Prepare to meet the great enemy of your soul.
In the Old Testament he is called Satan. How fitting is his name: it means “adversary,” “accuser.” Satan is an adversary; he is as an adversary to God and His people. He is an accuser, even accusing the Lord God Himself. You may remember his accusation against God in the trial of Job, where he contended with God and pompously stated that the only reason Job served God was because God had put a hedge about him (Job 1-2). If he was so bold as to accuse God, then he certainly does not shy away from accusing the children of God. You may remember how he accused Joshua, the post-exilic high priest, pointing out his filthy garments (Zechariah 3). Satan is an adversary, an accuser.
In the New Testament he is called the devil, tempter, Beelzebul, the enemy, the god of this world, the power of darkness, the prince of the power of the air, adversary, deceiver, the ancient serpent, the father of lies, murderer, and the evil one. In Revelation 12 yet another description is given to him. Here we meet the enemy of our souls as a great fiery red dragon. John writes, “And another sign appeared in heaven: behold, a great, fiery red dragon, having seven heads and ten horns, and seven diadems on his heads” (v. 3).
As this sign appears in heaven, John writes, “Behold!” The command is given here to look at this sign—the great fiery red dragon. Look at this hideous and grotesque creature. Indeed, Satan may masquerade as an angel of light, but here the masquerade is torn away. Here we see him for what he is: a great fiery red dragon!
You may not wish to look at him; you may wish, rather, to ignore him. But to ignore him is to fall prey to him. You will never withstand the wiles of the devil by ignoring him. You will never escape the mouth of the lion by turning a deaf ear to his roaring. You may not wish to look at him, but you must. If you are going to fight your enemy, you better know your enemy. Your eyes must be opened to see the great enemy of your soul for what he is. If you refuse to look, you can be sure you will go down in defeat. Heed the command and look at the sign; it is intended for your benefit.
The devil is described here as a great, fiery red dragon. He is “great”; he is immense in size; he is enormous; with his tail alone, he is able to draw one-third of the stars out of heaven. To be sure, the picture is not to be taken literally, but you get the point: he is great in size.
His color is fiery red. We saw earlier in the book of Revelation that fiery red is the color of warfare (6:4). Where there is warfare, there is blood. Satan has conquered many; his slain are a mighty throng. Stalin, Pol Pot, Mao Tse-tung, Hitler, Milosevic, Saddam, bin Laden, what are these men, but mere infants in evil and bloodshed in comparison with the great fiery red dragon!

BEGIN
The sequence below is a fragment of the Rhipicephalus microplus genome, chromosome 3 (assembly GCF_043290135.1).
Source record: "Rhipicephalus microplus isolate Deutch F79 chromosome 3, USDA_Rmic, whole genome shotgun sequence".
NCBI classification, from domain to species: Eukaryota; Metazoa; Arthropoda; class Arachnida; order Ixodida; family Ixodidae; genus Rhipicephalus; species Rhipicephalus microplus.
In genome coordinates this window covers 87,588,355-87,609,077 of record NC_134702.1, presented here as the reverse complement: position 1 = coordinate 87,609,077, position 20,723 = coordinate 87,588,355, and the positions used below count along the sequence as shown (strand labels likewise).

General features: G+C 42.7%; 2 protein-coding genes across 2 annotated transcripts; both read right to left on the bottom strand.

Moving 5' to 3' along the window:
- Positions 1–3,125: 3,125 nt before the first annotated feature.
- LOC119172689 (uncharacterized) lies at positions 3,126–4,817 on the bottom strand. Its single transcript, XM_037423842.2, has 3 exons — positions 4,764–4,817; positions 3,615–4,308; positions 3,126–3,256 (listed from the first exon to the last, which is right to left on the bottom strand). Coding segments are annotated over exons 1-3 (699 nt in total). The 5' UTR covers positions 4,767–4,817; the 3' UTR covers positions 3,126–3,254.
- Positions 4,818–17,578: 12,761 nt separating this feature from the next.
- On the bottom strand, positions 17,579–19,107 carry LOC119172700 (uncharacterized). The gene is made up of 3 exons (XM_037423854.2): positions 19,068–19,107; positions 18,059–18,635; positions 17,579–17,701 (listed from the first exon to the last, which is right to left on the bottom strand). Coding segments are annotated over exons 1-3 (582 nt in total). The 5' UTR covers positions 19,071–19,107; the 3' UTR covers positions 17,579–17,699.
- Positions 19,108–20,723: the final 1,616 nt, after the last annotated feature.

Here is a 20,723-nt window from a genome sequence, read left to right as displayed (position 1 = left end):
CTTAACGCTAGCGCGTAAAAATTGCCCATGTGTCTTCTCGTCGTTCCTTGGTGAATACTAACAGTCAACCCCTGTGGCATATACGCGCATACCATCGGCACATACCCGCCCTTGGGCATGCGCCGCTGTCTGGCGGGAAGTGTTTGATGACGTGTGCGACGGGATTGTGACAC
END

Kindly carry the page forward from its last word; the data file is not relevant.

A dragon is an overgrown serpent. In view here is his cunning, his craftiness, his deception. Appearing as a serpent he succeeded in alluring our first parents into sin. If such was his success when Adam and his wife stood in righteousness, then how much easier is his success with the fallen sons and daughters of Adam and Eve?
The great, fiery red dragon appears here with seven heads and ten horns, and seven diadems on his heads. What are we to make of this? The number seven represents completeness and perfection; likewise the number ten represents fullness. Satan is pictured to us here, albeit in symbolic fashion, as the completeness, the fullness, the perfection of wickedness and evil. In verse 3 we see Satan as evil incarnate.
In verse 4, John turns our attention to Satan’s activity. The fall of Satan is described in terms of his tail drawing one third of the stars of heaven and throwing them to the earth. In his prideful arrogance, Satan once challenged Christ Himself in heaven. When God completed the creation of the heavens and the earth, He said that it was very good. This includes the angels. But some of the angels did not retain that original position: we are told that there are fallen angels (2 Peter 2:4; Jude 6). The fallen angels had a leader, and that leader was Satan. While we are not told the exact nature of Satan’s sin in heaven, it would appear that he sought to take Christ’s throne. In Isaiah 14, the fall of the king of Babylon is likened to the fall of Satan. There we read:
“How you are fallen from heaven, O Lucifer, son of the morning! How you are cut down to the ground, you who weakened the nations! For you have said in your heart: ‘I will ascend into heaven, I will exalt my throne above the stars of God; I will also sit on the mount of the congregation on the farthest sides of the north; I will ascend above the heights of the clouds, I will be like the Most High.’ Yet you shall be brought down to Sheol, to the lowest depths of the Pit” (Isaiah 14:12-15).
Satan does not prevail in his challenge to Christ’s throne; he is cast out of heaven and a third of the angels with him. Satan has his followers. Satan has his angels. Satan has his minions. And notice where they are cast: they are cast to the earth!